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By Frank J. Buchman

Michael Thompson of Almena has been selected as the recipient of the 2022 Kansas Leopold Conservation Award. 

 Presented in honor of conservationist Aldo Leopold, the award recognizes farmers, ranchers and forestland owners for land, water, and wildlife resources conservation. 

 In Kansas, the award is presented annually by Sand County Foundation, American Farmland Trust, Kansas Association of Conservation Districts, and the Ranchland Trust of Kansas.  

Thompson grows crops and raises beef cattle at Thompson Farm and Ranch in Norton County with his father and brother. He’s a vocal advocate for soil stewardship.  

Thompson was announced as the recipient of the award at the Kansas Association of Conservation Districts’ annual convention in Wichita. He receives $10,000 and a crystal award. 

 Earlier this year, Kansas landowners applied or were nominated for the award. Finalists also included Ray and Susan Flickner of Wichita, Kevin Karr of Emporia, and Glenn and Barbara Walker of Brookville. 

 The first Kansas Leopold Conservation Award was presented to Sproul Ranch of Sedan in 2015. Last year’s recipient was Dwane Roth of Holcomb.  

In his influential 1949 book, A Sand County Almanac, Leopold called for an ethical relationship between people and the land. He said, “It is an evolutionary possibility and an ecological necessity.” 

Sand County Foundation presents the Leopold Conservation Award to private landowners in 24 states for extraordinary achievement in voluntary conservation.  

Like the five generations before him, Michael Thompson grew up knowing the challenges of farming and ranching in northwest Kansas. There were crop failures brought on by harsh weather. Michael also remembers the scars left by tillage on semi-arid soil.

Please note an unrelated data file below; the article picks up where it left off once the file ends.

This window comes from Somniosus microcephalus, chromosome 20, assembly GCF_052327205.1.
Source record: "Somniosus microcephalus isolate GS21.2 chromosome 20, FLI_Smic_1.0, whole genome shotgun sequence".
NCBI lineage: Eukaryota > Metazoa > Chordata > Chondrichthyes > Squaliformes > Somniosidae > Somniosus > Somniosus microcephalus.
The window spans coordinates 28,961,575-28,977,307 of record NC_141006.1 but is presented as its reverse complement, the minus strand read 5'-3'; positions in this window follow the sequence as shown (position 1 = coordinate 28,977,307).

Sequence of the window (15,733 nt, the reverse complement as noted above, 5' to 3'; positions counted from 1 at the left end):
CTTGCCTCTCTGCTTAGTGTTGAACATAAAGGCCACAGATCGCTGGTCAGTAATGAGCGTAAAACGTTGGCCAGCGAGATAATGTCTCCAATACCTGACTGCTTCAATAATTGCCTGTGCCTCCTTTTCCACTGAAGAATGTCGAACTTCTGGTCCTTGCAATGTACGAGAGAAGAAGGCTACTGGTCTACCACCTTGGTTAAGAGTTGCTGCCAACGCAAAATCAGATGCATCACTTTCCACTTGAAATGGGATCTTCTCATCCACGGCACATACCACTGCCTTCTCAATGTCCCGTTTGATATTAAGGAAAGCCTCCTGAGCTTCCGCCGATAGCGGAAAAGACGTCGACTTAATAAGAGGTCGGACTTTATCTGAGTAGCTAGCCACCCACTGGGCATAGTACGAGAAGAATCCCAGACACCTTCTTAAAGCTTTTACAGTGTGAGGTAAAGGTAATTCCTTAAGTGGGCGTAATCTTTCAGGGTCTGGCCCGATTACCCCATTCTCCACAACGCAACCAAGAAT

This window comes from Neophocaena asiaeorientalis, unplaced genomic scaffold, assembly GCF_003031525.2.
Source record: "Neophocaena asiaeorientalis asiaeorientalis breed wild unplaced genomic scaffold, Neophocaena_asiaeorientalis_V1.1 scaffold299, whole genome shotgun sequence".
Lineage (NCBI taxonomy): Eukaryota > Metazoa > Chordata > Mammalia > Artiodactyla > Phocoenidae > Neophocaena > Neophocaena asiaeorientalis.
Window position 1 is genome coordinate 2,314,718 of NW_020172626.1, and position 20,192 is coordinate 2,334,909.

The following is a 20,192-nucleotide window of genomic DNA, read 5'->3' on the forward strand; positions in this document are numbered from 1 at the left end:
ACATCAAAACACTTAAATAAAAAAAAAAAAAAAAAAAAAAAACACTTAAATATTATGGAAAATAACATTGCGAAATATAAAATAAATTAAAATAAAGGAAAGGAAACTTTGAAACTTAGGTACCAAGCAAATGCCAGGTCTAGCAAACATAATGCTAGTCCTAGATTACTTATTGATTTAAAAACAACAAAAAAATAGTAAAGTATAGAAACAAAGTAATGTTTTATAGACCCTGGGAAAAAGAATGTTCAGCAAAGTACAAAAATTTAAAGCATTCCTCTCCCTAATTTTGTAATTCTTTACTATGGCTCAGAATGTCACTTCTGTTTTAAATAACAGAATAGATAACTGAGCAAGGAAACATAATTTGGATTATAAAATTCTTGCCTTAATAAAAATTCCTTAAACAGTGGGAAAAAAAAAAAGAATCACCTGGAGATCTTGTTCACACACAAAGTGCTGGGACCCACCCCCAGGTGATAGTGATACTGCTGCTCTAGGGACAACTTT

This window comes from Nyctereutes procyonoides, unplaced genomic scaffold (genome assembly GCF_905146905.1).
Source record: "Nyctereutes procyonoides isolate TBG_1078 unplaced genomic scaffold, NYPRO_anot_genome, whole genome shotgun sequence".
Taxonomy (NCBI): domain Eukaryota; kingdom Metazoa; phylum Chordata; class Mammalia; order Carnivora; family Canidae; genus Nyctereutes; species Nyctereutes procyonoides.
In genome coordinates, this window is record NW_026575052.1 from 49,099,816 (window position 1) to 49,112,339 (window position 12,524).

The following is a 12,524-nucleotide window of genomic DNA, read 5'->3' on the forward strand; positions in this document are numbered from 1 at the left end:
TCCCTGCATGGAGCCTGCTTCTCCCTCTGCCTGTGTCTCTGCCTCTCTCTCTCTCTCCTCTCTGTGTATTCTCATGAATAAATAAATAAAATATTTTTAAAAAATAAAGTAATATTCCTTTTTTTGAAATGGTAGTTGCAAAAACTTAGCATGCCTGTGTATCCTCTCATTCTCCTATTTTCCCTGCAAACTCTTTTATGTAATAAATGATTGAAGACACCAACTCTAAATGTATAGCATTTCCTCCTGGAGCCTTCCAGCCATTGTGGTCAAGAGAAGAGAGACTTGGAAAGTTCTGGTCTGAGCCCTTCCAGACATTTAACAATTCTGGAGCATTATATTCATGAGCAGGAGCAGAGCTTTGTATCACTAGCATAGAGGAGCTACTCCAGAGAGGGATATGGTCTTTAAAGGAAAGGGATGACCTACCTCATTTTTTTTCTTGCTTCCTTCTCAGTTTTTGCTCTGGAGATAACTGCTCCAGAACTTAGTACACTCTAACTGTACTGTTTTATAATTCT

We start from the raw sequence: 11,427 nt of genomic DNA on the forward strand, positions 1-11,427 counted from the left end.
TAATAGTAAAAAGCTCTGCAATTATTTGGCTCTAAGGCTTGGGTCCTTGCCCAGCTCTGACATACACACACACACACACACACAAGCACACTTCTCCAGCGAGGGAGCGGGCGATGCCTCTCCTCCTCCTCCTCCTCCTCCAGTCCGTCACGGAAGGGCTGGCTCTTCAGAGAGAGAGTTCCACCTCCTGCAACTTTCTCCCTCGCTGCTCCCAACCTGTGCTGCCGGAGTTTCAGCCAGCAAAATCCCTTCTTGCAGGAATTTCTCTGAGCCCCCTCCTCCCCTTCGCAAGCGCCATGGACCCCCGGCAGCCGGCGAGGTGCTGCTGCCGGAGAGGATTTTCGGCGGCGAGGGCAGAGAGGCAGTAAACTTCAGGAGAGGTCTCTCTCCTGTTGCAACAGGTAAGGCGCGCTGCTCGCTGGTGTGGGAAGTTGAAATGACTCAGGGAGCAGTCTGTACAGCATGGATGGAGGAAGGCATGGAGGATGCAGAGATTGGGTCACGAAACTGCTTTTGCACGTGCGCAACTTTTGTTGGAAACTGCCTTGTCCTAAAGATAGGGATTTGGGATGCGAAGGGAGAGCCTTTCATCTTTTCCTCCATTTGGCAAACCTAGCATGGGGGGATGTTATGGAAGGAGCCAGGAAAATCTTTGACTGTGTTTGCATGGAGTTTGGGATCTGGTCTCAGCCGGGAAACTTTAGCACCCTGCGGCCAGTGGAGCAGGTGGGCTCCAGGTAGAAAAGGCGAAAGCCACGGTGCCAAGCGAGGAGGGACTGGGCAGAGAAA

As young adults, Michael and his brother Brian were told there wasn’t a future for them at Thompson Farm & Ranch.  

However, the avid learner and experimenter knew there had to be a more efficient way to raise crops and cattle. 

 Michael began researching land stewardship and soil improvement. He knew his family’s land could no longer afford to lose more topsoil from wind and rain.  

Studying peer groups across Kansas, Michael realized benefits of diverse cover crop rotation using no-till practices and rotational grazing. 

Keeping farm fields covered with growing vegetation year-round would infiltrate water instead of letting it wash away.  

No fan of cattle in his youth, Michael has come to see their role in a holistic, regenerative system. Their manure delivers nutrients to native rangeland as well as corn, soybean, and wheat fields. 

 The program was started small with a few acres of cover crops and some electric fencing.  

Grazing cover crops provided another source of feed for beef cattle. This provided an unexpected benefit of giving existing pastures and rangeland more time to rest and grow. The extra rest produced a more robust and diverse stand of native grass species. 

 Growing cover crops coupled with a no-till system improved earthworm activity and soil life. An increase in nutrient cycling allowed for less fertilizer use. Improved water infiltration meant crops and forage grew even in years of drought. 

 Ultimately, rebuilding worn-out soils proved essential in allowing Michael and Brian to return home to farm with their father, Richard. 

 Knowledge and lessons learned by Michael are shared with other farmers and ranchers and at conferences worldwide. He’s a founding member and chairman of the Kansas Soil Health Alliance. President of No-till on the Plains, Michael is also a supervisor on the Norton County Conservation District Board. 

 A kindergarten teacher before returning to the farm, Michael serves as a mentor in the Watershed Restoration and Protection Strategy. Kansas farmers and ranchers are connected for improving water quality.  

In extreme droughts or after heavy rains, Michael often digs below ground to examine root structure and worm channels. What happens deep within soil determines what grows above ground while soil management is key to enduring weather extremes. 

 Part of the National Association of Conservation Districts’ Soil Health Champions Network, Michael doesn’t claim to be an expert.  

“The path to lasting success is often through failure,” according to Michael Thompson of Almena.  

His peers say this makes Michael Thompson an authentic, accessible, and passionate voice for conservation. 



Michael Thompson of Almena has been selected as the recipient of the 2022 Kansas Leopold Conservation Award.